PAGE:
‘Forest’ exhibit celebrates Robin Day’s Centenary
V&A installation leads trail across London celebrating life and work of design luminary
A ‘forest’ of timber columns designed by Turner Prize nominees Assemble will mark the centenary of the birth of Robin Day as part of the London Design Festival at the V&A.
Robin Day Works in Wood celebrates one of the most significant British furniture designers of the 20th century, displaying some of his most famous furniture designs alongside handmade objects and drawings which have never before been exhibited, and writings that reveal his deep attachment to nature.
The exhibition, curated by Jane Withers, will be on display outside the V&A’s Britain 1500-1900 Galleries from 19th September. The project has been sponsored by John Lewis (Robin Day and his textile designer wife Lucienne Day worked as Design Consultants to the company from 1962 – 1987) and contemporary furniture manufacturer Benchmark.
Robin Day was born on May 25th 1915. His design career spanned nearly seven decades and his prolific body of work included the ground- breaking Polypropylene chair (1963) which sold in tens of millions worldwide. Robin Day grew up among the beechwoods and timber furniture factories of High Wycombe and his understanding and love for wood as a material was expressed both in professional furniture designs and in objects he made for pleasure throughout his life. Supported by The Robin and Lucienne Day Foundation, the exhibition will explore this often-overlooked aspect of his work.
Reflecting on the forest as Day’s fundamental site of creative exploration, Assemble’s concept will look at Robin Day’s early life amongst the woodlands and furniture industry of High Wycombe where materials, processes and products were linked with the rhythm of everyday life. From the greenwood bow of Day’s childhood, to his explorations in moulded plywood, the installation will be a conduit for exploring Robin’s relationship with wood, creating a tactile and materially rich exhibition which encompasses the evolution of the timber process and it’s different experiential and structural possibilities.
Jane Withers said: “Wood played a huge part in Day’s life, both as a designer and in his home life, but it is an aspect of his work that few people know much about. Exploring this strand through the archives and Day’s private woodwork not only highlights how he turned wood into an expressive modern material but also his profound attachment to nature as a source of inspiration as well as raw material, an approach that feels immensely relevant today and is brought to life in Assemble’s installation.”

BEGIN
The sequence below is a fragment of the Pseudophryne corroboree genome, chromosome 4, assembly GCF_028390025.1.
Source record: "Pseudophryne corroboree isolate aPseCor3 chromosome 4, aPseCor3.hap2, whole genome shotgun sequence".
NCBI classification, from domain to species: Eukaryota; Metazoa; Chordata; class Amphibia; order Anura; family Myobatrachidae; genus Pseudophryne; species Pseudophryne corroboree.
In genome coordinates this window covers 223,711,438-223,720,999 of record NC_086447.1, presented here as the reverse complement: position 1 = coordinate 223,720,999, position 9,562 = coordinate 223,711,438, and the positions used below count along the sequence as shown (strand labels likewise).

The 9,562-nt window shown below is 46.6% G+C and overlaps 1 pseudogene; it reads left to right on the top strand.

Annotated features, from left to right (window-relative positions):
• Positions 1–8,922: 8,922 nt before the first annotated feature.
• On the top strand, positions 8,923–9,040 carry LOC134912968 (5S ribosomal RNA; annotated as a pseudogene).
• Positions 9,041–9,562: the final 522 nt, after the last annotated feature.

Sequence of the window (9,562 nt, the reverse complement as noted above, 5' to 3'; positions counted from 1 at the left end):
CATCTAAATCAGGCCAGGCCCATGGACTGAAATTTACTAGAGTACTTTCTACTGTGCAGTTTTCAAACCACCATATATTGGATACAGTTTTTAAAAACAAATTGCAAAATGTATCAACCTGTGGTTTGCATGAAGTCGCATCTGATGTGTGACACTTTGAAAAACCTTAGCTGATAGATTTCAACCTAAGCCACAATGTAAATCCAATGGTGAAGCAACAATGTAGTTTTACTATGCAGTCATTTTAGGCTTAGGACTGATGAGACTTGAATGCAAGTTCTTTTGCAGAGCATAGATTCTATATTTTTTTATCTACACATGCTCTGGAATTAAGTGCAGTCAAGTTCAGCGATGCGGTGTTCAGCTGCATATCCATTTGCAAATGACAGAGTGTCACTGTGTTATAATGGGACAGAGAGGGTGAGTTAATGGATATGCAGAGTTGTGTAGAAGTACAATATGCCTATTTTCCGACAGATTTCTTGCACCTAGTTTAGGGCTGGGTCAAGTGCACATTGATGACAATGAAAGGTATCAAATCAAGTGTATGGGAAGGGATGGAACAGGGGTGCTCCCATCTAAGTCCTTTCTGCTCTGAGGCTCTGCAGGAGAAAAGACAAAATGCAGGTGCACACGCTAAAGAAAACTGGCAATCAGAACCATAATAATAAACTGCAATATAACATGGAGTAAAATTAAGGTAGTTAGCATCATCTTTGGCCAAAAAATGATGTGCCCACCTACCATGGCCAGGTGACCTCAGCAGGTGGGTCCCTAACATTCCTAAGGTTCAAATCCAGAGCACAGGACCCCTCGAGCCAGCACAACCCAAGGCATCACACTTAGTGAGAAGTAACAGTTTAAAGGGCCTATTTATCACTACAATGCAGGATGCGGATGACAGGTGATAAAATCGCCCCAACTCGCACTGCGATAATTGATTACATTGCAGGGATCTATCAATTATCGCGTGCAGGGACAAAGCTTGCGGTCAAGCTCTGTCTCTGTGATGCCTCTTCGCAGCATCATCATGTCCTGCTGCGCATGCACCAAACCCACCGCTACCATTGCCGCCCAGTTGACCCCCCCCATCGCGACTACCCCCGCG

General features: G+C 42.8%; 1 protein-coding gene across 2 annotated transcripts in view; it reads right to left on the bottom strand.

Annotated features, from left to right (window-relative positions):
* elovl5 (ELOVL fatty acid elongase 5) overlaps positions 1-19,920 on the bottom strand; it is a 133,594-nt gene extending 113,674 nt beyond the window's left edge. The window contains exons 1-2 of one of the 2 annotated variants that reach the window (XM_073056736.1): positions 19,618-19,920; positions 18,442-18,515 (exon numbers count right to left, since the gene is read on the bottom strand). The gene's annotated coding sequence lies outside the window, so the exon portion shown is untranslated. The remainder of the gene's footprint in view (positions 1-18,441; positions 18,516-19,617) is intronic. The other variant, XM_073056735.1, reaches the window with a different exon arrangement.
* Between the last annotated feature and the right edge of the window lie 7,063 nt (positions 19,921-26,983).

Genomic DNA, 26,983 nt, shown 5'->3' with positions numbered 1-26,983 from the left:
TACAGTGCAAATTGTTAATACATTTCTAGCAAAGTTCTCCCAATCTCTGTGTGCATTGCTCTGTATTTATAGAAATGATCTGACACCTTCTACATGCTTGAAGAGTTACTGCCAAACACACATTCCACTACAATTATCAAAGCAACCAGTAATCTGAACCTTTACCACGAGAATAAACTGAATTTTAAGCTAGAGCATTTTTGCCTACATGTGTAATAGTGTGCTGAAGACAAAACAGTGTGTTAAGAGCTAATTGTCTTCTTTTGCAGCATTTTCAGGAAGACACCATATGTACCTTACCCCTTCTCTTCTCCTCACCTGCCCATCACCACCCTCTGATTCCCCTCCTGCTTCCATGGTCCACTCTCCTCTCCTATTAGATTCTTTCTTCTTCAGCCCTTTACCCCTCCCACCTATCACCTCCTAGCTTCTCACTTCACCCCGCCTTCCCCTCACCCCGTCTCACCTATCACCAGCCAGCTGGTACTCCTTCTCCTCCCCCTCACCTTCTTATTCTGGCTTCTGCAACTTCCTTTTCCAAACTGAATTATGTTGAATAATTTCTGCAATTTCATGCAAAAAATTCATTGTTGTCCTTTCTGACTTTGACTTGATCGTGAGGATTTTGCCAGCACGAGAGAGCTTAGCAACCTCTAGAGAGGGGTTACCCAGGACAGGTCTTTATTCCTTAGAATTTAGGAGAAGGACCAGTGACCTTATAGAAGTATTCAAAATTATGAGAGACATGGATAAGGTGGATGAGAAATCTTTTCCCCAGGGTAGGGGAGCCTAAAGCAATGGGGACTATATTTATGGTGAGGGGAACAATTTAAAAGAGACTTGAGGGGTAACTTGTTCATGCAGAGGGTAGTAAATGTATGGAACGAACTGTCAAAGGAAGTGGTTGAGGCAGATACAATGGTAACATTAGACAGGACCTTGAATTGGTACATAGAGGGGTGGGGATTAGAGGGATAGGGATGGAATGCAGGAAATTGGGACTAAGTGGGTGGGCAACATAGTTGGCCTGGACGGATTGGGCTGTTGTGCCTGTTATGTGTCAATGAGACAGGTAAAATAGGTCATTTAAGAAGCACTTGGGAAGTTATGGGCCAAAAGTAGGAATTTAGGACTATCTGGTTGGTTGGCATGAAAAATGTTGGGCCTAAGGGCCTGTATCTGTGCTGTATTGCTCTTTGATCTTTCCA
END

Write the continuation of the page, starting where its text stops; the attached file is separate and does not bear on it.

Paula Day, Robin’s daughter and Chair of the Robin and Lucienne Day Foundation said: “I remember my father at our cottage in the oak woods of West Sussex, logging for the wood burning stove and making all sorts of things out of wood just for pleasure. He was completely at home with timber – he even seemed to think in wood. So it feels absolutely right to me that we should celebrate the centenary of his birth by exploring these personal aspects of his creativity, as well as his famous industrial designs.”
“As a designer, I greatly enjoy working in timber. Unlike synthetic materials, it has unpredictability, an infinite variety of texture and pattern, smells good when worked and is sympathetic to the touch – it has soul!”
Robin Day, 2001
Part of a series of events to mark Day’s centenary during London Design Festival, Robin Day Works in Wood will form the focus of Day in London – a trail across the Capital linking exhibition venues and key locations for London’s Robin Day heritage.
A Robin Day seminar will be held at the V&A. Speakers will include design journalist Corinne Julius discussing Day’s relationship with the furniture manufacturer Hille. Robin Day’s draughtsman John Simmons and the Robin and Lucienne Day Foundation’s furniture technician Amos Marchant will share insights derived from their hands-on work with Robin Day designs. Paula Day, Robin’s daughter and Chair of The Robin and Lucienne Day Foundation will talk about setting up the Foundation to care for her parents’ design legacies, and creating the Robin Day 100 Designs centenary poster which celebrates her father’s life’s work.
Case Furniture, the licensed manufacturers of Robin Day’s 675 chair (1952), will host a retrospective in their new Wandsworth showroom, displaying vintage Robin Day pieces on loan from private collectors across the country. Furniture retailer twentytwentyone have collaborated with ten of the country’s foremost designers, including Martino Gamper, Tom Dixon and Margaret Howell, to pay tribute to Robin Day’s Reclining chair (1952) with a special Centenary Edition, which will be on display at the twentytwentyone Clerkenwell showroom and Islington store during London Design Festival.